Following is an excerpt from “Christmas Carols in my Heart,” my new Christmas book just out this fall.
I love stories. The words “Once upon a time…” make my ears perk up. This song (“It Came Upon a Midnight Clear”) begins like a story: “It came upon the midnight clear…”
Who knows whether the setting was really midnight, but it could have been! When I was nine years old, I wasn’t worried about theology or philosophy–I simply absorbed the story and enjoyed singing the words that etched themselves into my heart for later perusal. The real night referenced in the song very well could have been a night like the one when I, along with several of my brothers and sisters, took a very special Christmas Eve walk.
My two playmate brothers (the other three had already left home by then) had been building a small house in our woods that fall of 1951. They had allowed five-year-old Suzanne and me to help…up to a point. As soon as the house was “dried in” and ready to be enjoyed, they put us out. We were forced to find our own amusement. Hopeful that the hammering and sawing we heard might mean the boys were making us a present, we tried to think of something we could give them in turn. Mamma helped us hem handkerchiefs after we gave up on our efforts at pottery and aircraft construction.
Christmas Eve finally, finally, arrived. Mamma and Daddy banned us from the Hall (main room at Stone Gables with living area on one end, dining on the other) about five o’clock that afternoon so they could bring in the Christmas tree and decorate it. We could hear swishing and sliding as they wangled the tree in and Daddy instructed Mamma, “All right, now, up she goes.” Mamma then apparently eyed the tree’s straightness and replied, “No, to the right, little to the left, there–that’s good. Here’s the string. Catch!” We knew Daddy was tying the tree to the balcony rail.
Even the oldest girls, Pat and Ginger, home from college, were not to see the tree until the candles were all lit and Daddu blew the trumpet. Instead, they were in charge of feeding the rest of us supper. But no one was hungry except Stan, who was never full.
Suddenly, instead of prodding us to eat our bread and milk, Pat put on her big coat, fluffing her hair out over the collar. She grabbed coats for Suzanne and me too. Everyone else started moving and preparing themselves in turn. Somehow, Suzanne and I seemed to be the only ones who didn’t know what we were doing.
“Oh, Suzanne, where are your mittens?” asked Ginger.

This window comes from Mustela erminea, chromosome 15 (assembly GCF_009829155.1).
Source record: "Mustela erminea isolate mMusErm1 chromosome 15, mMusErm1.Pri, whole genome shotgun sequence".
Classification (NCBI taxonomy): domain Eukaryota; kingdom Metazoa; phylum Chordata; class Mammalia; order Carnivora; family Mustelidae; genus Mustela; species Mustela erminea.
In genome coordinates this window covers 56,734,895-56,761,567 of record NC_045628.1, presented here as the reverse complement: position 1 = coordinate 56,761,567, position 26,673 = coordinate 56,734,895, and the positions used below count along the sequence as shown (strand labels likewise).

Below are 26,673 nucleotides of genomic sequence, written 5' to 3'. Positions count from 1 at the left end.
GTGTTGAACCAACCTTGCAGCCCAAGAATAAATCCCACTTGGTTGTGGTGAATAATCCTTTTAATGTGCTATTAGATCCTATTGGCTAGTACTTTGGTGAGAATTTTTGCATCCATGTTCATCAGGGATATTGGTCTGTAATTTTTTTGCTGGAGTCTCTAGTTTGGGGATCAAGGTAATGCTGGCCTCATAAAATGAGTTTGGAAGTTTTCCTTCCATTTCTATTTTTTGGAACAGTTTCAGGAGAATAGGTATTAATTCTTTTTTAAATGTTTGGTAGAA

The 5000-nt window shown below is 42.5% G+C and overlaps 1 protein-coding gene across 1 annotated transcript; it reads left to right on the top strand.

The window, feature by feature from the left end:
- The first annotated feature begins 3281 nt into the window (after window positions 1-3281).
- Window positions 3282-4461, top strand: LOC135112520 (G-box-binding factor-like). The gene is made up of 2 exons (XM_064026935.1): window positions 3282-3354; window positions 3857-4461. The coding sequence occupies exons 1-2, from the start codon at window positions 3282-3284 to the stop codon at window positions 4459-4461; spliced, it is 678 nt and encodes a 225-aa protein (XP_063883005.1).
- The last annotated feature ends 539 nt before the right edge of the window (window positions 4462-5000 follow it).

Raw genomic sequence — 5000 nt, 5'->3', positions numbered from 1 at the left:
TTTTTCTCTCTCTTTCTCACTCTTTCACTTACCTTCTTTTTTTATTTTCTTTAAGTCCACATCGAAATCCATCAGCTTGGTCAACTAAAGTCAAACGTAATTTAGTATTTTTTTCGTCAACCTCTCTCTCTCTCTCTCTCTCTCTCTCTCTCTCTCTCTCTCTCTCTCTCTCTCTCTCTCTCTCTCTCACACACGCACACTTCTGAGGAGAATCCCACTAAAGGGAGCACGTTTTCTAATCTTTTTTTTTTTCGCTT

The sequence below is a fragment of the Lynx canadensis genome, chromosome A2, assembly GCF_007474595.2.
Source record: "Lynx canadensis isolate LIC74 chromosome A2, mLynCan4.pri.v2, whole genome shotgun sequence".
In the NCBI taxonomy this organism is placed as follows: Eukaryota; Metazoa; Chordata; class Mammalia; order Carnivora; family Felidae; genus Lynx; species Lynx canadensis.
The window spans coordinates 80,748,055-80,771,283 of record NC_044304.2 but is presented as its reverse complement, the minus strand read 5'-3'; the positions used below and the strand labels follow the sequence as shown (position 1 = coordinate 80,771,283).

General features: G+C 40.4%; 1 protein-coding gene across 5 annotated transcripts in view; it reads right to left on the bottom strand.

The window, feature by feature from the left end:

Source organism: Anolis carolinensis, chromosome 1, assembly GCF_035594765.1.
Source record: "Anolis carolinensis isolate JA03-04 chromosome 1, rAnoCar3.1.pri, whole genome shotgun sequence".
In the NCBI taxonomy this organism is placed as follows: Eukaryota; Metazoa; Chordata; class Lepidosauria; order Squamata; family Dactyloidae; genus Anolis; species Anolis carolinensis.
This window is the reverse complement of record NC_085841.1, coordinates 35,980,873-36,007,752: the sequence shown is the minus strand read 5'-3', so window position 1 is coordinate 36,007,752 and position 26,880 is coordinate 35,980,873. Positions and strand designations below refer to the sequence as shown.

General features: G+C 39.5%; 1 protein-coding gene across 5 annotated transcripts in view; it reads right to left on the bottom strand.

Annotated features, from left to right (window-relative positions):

“They’re in my coat pocket,” I said. “Suzanne’s coat doesn’t have pockets. Anyway, our mittens are so full of holes our fingers are sticking out.”
“Well, that’s a good thing,” said Pat, helping Ginger fit them on us. “If it weren’t for the holes they’d be too little. Hmmm…too bad you two don’t have new mittens. That’s a shame.” She sounded as if she was telling a joke, but I wasn’t getting it.
It was a moonlit night with a dome of stars overhead. The sky was so clear it felt almost as if the lights above were pulling my eyes right out of my head. Someone started singing “It Came Upon the Midnight Clear” as we trailed down Sunny Lawn, across Sand Flat, and crunched in the frozen ruts of an old road that wound around Tulip Hill. I could almost imagine one of those angels appearing in our path and “bending near,” especially when Pat said in a hushed voice, “There! Do you see that one bright star?” We followed her pointing finger and, sure enough, the brightest star actually did have a shining longer tail like the stars featured on Christmas cards.
Suzanne and I were so intent on studying the stars that we didn’t notice Stan, Charlie, and Jackie running on ahead, leaving us far behind. The cold crept into my holey mittens and I fisted my hands to warm them. It had gotten pretty dark in the deeper woods, and I stayed close by Pat’s side, glad when she took one of my hands in hers. At least that one could be warm. Then, in the most startling voice, Ginger said, “Halt! Look through the trees! What is that?”
For the tiniest second, I thought, The angel has come down! Then I took a deep breath of cold air and realized the light before me, like a tiny pinpoint through the trees, was coming from exactly where that little house was–the one from which Suzanne and I had been exiled weeks before. I let go of Pat’s hand and, suddenly fearless, dashed ahead.
The Little House, as we began to call it, had been furnished and decorated by Jackie and our brothers. It was the most fantastic playhouse anyone could have imagined. There was wallpaper, a stove, a quilted doll-sized bed, and a window adorned with curtains above a sill on which a candle gleamed. Fifty years later, I remember the pounding excitement in my chest when I took it all in. The Little House was a gift of love that would last long after the walls caved in and the shingles disintegrated.
It was time to hurry back to our home, Stone Gables, and line up for the Christmas tree. I can still taste the piece of hard candy I ate, feel the warmth of my new mittens, and smell the tantalizing scent of my brand-new book.
Christmas Carols in my Heart is available at Barnes and Noble, Amazon.com and, locally, at Center Drugs, Miss Myrt’s, Rayann’s, and the Bookshelf. I’m also going to have a table at Mistletoe Market, downtown Cairo, on Saturday and will be hosted at a tea at Roddenbery Memorial Library, December 12, 4:00-6:00. I would love to have a chat with you!